American Institute in Taiwan (AIT) Chairman Raymond Burghardt yesterday said US arms sales to Taiwan would continue, but he remained noncommittal on the 66 F-16C/Ds requested by Taipei.
Burghardt, who is in the country on a five-day visit, said that while “arms sales will continue,” the highly anticipated fighter aircraft sale was “an old subject.”
“It always comes up in all discussions here,” he told the Taipei Times. “I would say the same I said the last time I was here: It is an issue that we continue to consider.”
Burghardt did not directly comment on questions about remarks by President Ma Ying-jeou (馬英九) that the US had been unwilling to accept any preliminary discussions on the sale of F-16C/Ds.
The two are expected to meet today, with the arms package that both Taiwanese politicians and US lawmakers have lobbied for expected to be on the agenda.
Taiwan submitted three letters of request for the F-16C/Ds between 2006 and 2007, but the US government has reportedly refused to handle the appeals.
Burghardt said he “didn’t come this time with any kind of special message from Washington.”
“And I’m not coming to brief on any recent meeting we had with our friends in mainland China,” he told an afternoon meeting with Democratic Progressive Party (DPP) Chairperson Tsai Ing-wen (蔡英文). “I’m here to listen, here to exchange views about relations between the US and Taiwan.”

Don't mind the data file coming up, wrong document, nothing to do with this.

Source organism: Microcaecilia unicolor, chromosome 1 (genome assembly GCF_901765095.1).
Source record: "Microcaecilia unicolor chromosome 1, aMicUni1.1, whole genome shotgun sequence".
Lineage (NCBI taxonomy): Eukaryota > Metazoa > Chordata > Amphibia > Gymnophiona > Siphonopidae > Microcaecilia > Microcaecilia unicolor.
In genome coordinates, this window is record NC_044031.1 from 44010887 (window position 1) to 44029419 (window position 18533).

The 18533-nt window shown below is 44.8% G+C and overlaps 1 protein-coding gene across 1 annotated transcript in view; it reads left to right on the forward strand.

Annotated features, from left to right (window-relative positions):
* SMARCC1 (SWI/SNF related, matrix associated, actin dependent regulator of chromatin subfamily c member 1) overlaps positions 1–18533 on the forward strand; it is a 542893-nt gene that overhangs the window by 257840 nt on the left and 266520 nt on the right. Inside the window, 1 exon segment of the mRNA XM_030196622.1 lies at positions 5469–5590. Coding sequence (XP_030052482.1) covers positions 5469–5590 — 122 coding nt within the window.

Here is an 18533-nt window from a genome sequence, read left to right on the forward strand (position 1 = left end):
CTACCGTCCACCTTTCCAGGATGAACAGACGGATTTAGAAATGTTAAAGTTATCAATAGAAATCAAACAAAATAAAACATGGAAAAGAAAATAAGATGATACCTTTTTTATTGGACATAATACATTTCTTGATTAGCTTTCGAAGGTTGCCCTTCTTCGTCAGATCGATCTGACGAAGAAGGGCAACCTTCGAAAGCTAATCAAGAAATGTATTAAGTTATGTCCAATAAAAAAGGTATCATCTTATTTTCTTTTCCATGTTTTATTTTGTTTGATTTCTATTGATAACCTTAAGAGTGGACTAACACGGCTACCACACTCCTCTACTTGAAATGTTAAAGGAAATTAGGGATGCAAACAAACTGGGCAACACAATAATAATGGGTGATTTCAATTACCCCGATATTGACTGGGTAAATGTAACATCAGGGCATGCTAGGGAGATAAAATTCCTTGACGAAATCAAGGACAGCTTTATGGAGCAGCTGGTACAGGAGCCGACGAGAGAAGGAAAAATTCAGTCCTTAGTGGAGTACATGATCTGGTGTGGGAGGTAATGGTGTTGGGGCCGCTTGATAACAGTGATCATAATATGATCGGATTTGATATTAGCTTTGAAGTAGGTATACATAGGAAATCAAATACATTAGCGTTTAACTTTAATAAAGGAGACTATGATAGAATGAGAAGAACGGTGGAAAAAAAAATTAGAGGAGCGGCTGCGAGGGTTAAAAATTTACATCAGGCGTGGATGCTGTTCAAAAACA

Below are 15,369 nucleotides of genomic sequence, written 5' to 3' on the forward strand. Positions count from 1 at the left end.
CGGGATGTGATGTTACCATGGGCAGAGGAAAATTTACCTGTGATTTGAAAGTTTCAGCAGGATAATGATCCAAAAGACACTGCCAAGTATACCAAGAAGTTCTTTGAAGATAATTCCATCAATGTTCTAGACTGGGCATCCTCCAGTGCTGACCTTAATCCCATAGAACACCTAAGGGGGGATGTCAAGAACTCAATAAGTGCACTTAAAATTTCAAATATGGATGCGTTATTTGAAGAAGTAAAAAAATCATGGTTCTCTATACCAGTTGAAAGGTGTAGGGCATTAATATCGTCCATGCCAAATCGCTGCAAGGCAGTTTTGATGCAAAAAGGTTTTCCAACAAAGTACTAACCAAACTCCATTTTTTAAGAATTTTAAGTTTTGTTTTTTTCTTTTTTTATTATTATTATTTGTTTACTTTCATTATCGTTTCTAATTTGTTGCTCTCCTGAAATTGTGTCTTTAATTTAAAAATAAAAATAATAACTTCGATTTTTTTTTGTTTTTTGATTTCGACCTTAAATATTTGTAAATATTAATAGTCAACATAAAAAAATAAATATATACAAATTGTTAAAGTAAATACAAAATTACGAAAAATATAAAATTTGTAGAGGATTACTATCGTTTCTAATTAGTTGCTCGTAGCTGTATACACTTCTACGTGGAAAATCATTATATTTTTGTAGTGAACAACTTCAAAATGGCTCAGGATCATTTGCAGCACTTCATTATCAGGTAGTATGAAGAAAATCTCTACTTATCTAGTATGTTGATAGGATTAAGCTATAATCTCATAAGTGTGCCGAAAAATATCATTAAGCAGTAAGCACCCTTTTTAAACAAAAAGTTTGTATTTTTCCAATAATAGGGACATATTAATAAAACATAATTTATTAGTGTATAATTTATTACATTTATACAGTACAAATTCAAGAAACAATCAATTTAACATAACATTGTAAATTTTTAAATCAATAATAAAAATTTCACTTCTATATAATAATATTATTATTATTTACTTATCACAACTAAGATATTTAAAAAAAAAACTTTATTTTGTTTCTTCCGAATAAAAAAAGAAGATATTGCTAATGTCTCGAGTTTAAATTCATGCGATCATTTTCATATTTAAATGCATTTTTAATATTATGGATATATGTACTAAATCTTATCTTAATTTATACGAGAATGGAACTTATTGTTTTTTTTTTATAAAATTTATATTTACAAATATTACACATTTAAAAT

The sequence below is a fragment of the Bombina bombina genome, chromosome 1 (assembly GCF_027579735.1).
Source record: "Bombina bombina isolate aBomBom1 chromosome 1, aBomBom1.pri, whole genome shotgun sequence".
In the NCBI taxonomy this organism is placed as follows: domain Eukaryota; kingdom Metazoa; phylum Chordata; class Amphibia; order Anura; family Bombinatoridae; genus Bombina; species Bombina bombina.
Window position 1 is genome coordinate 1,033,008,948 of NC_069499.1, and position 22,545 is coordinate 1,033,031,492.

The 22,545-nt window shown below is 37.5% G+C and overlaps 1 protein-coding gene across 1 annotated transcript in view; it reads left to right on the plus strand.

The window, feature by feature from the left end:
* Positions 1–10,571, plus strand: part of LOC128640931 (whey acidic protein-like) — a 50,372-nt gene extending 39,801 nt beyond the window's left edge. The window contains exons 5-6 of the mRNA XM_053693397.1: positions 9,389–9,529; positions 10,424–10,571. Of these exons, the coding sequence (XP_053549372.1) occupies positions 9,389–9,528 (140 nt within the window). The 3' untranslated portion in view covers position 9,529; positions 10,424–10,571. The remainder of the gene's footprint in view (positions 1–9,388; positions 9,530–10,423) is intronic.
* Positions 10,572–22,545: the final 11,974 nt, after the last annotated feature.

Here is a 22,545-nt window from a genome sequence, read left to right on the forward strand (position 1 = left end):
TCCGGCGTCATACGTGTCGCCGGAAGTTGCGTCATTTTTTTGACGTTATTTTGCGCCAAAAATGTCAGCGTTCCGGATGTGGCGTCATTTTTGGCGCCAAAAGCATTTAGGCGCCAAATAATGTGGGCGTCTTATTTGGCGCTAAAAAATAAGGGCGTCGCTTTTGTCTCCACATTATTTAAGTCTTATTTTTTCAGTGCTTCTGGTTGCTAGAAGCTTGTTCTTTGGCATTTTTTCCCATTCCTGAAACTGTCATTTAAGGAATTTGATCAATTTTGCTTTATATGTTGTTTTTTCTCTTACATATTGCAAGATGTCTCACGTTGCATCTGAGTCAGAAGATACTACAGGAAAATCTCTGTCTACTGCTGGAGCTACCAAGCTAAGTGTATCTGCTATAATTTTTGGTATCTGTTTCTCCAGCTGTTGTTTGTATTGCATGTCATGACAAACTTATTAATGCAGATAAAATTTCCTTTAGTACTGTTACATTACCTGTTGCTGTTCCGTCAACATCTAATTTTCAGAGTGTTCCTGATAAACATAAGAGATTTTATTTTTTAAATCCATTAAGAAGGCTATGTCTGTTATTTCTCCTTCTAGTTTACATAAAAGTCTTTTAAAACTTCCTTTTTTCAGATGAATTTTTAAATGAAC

“We had a good talk. I always enjoy talking with my friend Dr Tsai,” Burghardt said after the talks. “We talked about the election and also issues about US relations with Taiwan ... Today was a very pleasant, very good-humored conversation.”
Speaking on the presidential and legislative elections, Burghardt said AIT had “high respect for the fact that Taiwan has a real democracy,” adding that despite following the election closely, “we stay neutral.”
Following his meeting with Tsai, Burghardt met Legislative Speaker Wang Jin-pyng (王金平) for about an hour, and then spoke with reporters.
Asked about the US probe into the death of Wu Lai-yu (吳來于), a Taiwanese captain of the hijacked fishing vessel Jih Chun Tsai No. 68, in a gunfight between the US Navy and Somali pirates, Burghardt said” “I am not here to talk about the subject.”
“I was here to see the president, to talk about the coming election and to talk about the whole range of issues of US-Taiwan relations. The subject is something the military is investigating. I am not here to talk about the issue,” he said.
Asked to comment on ideas floated to revise the Taiwan Relations Act (TRA), Burghardt said: “The TRA has done very well since 1979 and no one has any plan to change it.”
As for the long delay in the resumption of talks on the Trade and Investment Framework Agreement, Wang said Burghardt had explained “unequivocally” that the matter was dragged down because of Taiwan’s ban on US beef products containing ractopamine.